Death is hard. It is hard for those who have lost a loved one, friend, or family member. It is also hard for the person expressing condolences to find the right words. (Take it from me, you hear "sorry for your loss" a lot).
It seems we are now not only living but also dying on social media. Is etiquette as dead as a doornail in this new age of social media?
I am at the dawn of a demographic where my friends' parents are dying. I turned on Facebook to learn that a college friend's mother had passed away. Although the friend herself had not posted the news, someone else had, prompting a string of "so sorry for your loss xo" in the comments section. There were even some "likes" (I guess until Facebook adds a condolence button, "like" is the only even quicker option to express your acquiescence to the emotion).
I don't know why I was surprised at either the societal occurrence or the fact that this is apparently a source of great national debate in the media. What exactly is social media's place in the age-old ritual of death, dying, and mourning? Social media allows us to keep in touch and network with a large group of people that we may not have stayed connected with prior to its invention, but let's face it--it's intrinsically impersonal. Before you post on a weighty subject such as death or illness, think through the implications.
First, if you're on the sharing side, word may not have gotten around yet to all the people who felt close to this person, and social media is not the best way to find out when someone you care about dies. One blogger tells a story of a death being posted to Facebook by an non-family member before the deceased's mother even knew about it. If you hear about something, sharing it with your network could be very damaging, no matter how well intended. When the family is ready, they can announce via the channels that are right for them, and in many cases the deceased's profile page becomes a wonderful tribute to that person. As the great-grandson of Emily Post put it, "The skill of Facebooking when it comes to both good and bad news is in the timing and the simple step of double-checking before clicking the post or send button. The general rule of thumb is don’t scoop important news, and if the immediate family has not made the announcement in that space, you would wait.”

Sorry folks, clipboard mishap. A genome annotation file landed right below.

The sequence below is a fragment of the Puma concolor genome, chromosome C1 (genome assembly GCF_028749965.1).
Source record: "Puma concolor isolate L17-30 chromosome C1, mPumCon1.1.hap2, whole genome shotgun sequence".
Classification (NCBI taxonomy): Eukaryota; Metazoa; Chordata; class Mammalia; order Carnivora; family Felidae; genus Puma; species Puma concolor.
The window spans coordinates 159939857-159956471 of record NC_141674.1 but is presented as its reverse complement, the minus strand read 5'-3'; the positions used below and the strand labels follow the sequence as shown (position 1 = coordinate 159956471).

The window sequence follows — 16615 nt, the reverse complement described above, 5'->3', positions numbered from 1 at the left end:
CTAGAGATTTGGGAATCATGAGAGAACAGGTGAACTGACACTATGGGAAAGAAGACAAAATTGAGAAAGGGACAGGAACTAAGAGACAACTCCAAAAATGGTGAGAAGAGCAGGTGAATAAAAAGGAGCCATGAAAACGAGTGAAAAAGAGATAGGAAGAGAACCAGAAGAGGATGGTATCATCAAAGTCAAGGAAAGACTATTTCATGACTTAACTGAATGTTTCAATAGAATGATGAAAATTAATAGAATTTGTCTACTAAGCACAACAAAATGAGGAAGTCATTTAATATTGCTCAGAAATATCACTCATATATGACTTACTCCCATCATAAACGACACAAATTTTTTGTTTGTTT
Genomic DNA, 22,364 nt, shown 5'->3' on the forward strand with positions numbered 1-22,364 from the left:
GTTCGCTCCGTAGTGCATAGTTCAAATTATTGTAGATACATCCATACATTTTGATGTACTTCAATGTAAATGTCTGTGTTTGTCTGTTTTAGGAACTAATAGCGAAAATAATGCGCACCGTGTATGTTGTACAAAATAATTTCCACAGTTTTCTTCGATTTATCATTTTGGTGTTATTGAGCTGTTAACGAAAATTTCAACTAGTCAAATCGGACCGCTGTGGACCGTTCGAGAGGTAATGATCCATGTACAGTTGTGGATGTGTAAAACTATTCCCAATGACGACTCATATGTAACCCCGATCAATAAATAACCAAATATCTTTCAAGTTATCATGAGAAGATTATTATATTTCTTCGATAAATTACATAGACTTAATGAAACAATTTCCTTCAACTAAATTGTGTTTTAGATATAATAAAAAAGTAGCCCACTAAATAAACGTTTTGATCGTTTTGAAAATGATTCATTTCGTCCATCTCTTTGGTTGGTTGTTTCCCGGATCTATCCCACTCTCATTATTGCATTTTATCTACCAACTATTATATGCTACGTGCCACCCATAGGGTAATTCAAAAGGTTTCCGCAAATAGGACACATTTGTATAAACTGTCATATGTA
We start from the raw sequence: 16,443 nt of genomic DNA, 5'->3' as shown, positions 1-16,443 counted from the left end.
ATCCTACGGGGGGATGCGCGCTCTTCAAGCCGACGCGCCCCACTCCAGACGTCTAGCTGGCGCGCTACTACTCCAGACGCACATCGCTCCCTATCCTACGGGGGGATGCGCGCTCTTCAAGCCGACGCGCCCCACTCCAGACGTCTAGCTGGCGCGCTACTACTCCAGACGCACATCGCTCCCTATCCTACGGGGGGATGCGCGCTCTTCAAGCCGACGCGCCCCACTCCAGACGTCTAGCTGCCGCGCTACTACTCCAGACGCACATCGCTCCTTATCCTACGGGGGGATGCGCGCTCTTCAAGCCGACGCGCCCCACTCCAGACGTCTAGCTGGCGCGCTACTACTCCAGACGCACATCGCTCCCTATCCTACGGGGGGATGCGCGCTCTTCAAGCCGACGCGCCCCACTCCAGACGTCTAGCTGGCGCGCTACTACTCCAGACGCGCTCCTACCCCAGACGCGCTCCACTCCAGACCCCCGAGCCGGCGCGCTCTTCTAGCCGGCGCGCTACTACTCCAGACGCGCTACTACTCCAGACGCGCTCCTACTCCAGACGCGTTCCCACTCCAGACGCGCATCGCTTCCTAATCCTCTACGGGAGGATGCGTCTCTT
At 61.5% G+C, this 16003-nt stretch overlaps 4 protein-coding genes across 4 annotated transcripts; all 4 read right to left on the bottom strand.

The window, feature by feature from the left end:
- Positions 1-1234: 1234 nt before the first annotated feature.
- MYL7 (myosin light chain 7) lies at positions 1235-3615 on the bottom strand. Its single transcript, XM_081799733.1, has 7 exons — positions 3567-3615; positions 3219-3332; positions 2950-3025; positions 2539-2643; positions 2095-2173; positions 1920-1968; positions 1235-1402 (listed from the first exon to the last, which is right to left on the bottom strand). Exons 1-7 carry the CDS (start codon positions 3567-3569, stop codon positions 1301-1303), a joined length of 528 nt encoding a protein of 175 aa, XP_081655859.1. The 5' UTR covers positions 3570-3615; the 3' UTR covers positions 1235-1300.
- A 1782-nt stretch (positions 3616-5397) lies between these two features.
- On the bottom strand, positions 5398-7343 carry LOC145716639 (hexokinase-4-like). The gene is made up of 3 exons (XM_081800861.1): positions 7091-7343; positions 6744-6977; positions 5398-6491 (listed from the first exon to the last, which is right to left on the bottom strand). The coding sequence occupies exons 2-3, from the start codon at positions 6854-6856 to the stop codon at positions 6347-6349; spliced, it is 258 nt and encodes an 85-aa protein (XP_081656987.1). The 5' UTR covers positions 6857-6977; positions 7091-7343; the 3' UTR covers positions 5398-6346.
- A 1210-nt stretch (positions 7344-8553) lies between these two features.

Second is both the 'what' and the 'how' of the communication. It is always difficult and awkward to know what to say to someone who has experienced a loss. "I'm sorry for your loss" is so oft-used to be trite and relatively meaningless; "I know what you're going through" rings false. Sharing a personal story about the deceased goes a long way, and may give them insight into a kindness or character trait that they didn't experience in the framework of their relationship. As for the how, take the time to make it matter! A quick post to facebook in a chorus of 50-character expressions of sympathies while you're waiting in line for your coffee is not meaningful. Consider picking up the phone, sending a handwritten note, or waiting until you can be face-to-face. Err on the side of meaningful connection vs. the immediacy and ease of response.
Lastly, the Like button. Of course you can like a sentiment, but is "Like" really an appropriate response to someone's heartfelt share? Not to mention it's about the laziest thing you can do on social media. If something touched you, at the very least send a personal message. And, if you must use social media, Facebook offers the capability of maintaining (they call it "memorializing") the site of a person who has passed away as a way to pay tribute to the person, which seems an appropriate way to express and collect memories for the benefit of the survivors.